How Age Impacts Whether Your Eggs Will Work
For a woman to have a healthy birth, she needs to conceive using a high-quality egg. With egg freezing, getting many high quality eggs is key, and younger women have a distinct advantage here: they produce more eggs, and a higher proportion of their eggs turn out to be good.
Let’s look at a study from RMA of New Jersey. Here you can see the number of eggs per retrieval broken down by age, and as you can tell, women under 35 are able to retrieve more eggs than women over 35.
RMA of New Jersey then looked to see whether these eggs produced chromosomally normal, or abnormal, embryos. As you can see, eggs produced by younger women are more likely to be of higher quality, and in turn, produce higher quality, chromosomally-normal, embryos.
As a result, women who freeze their eggs at younger ages are more likely than older women to get a live birth from those eggs. Below is a study from Europe that looked at 140 women who froze their eggs and then came back to use them. As you can tell, younger patients (at time of freezing) recorded dramatically higher rates of success.
Recently, investigators at a major academic medical center in the US build a predictive model based on their experience with over 500 patients. As you can see in the table below, outcomes depended heavily on egg quantity and age. Patients under 35 who froze 10 eggs had babies 71% of the time, whereas patients with the same number of eggs at 39 years old had a 39% chance, and patients who were 42 had only an 18% chance. Also of note, for patients under 35 who froze 20 eggs, 92% of them had live births, versus 63% who had live births with the same number of eggs at 39.
How Age Impacts Your Likelihood of Using Your Eggs
If you look more closely at the European study, you’ll notice only a small percentage of patients (less than 10%) actually returned to use their eggs, and we are seeing similar numbers here in the US. Age figures in here as well. As of now, it’s the women who banked their eggs later in life who typically return to use their eggs, not the younger women. However, given that egg freezing for personal use is relatively new, research has had less time to study whether younger women will return to use them one day in the future.
For a woman who is in her mid-20s, generally speaking, there is a high likelihood in the next decade and a half that she’ll find a partner and, if she wishes to conceive, do so naturally. A cynic might say the younger woman, who spent $15,000 on egg freezing plus storage fees, and who never came back to use her eggs, wasted her money.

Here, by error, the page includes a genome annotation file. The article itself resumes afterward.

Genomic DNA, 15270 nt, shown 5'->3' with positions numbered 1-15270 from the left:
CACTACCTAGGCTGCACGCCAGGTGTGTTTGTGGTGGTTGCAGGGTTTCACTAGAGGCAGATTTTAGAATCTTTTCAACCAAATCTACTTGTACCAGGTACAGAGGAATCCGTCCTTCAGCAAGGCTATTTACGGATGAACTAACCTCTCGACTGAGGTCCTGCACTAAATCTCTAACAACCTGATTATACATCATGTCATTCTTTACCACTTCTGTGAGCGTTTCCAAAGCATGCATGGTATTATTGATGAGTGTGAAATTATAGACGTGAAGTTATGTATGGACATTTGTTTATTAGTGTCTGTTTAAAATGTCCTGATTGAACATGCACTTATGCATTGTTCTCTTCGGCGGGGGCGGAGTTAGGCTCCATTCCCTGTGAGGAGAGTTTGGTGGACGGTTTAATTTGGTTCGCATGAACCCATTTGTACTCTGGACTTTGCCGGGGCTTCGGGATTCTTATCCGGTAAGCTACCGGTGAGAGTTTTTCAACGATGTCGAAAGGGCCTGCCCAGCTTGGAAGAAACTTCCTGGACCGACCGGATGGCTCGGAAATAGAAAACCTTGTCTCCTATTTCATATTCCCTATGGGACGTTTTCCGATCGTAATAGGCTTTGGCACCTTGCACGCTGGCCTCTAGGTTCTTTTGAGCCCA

So a major question arises: if older women, say in their late 30s, are likely to need their eggs, but not as likely to have them work, what should they do? There are a range of perspectives on this, but here are two truths:
First, regardless of your age, the younger the eggs that you use during IVF, the more likely they are to work. A woman’s eggs at age 38 are going to be of higher quality than her eggs at age 43. The quality of those 38 year-old eggs may not be “superb,” but they may be “superb by comparison,” and any woman looking at the prospect of doing IVF with 43 year-old eggs, would gladly trade positions with the woman using 38 year-old eggs.
Second, fertilizing your eggs, and creating embryos, gives a much clearer indication as to whether your investment will lead to a live birth. A PGS-tested embryo that comes back normal will lead to a live birth in nearly 70% of circumstances, regardless of how old a woman was when she made that embryo. This step will raise your level of certainty, help you plan for the future, and possibly save you from doing additional cycles. Making embryos is not without its costs, namely procuring donor sperm ($1,000 - $5,000), performing PGS ($5,000), and, importantly, foreclosing your ability to inseminate those eggs with a future partner. An increasingly popular solution is to inseminate half of the eggs retrieved to hopefully get a few good embryos along with a better sense for how good the remaining eggs are likely to be.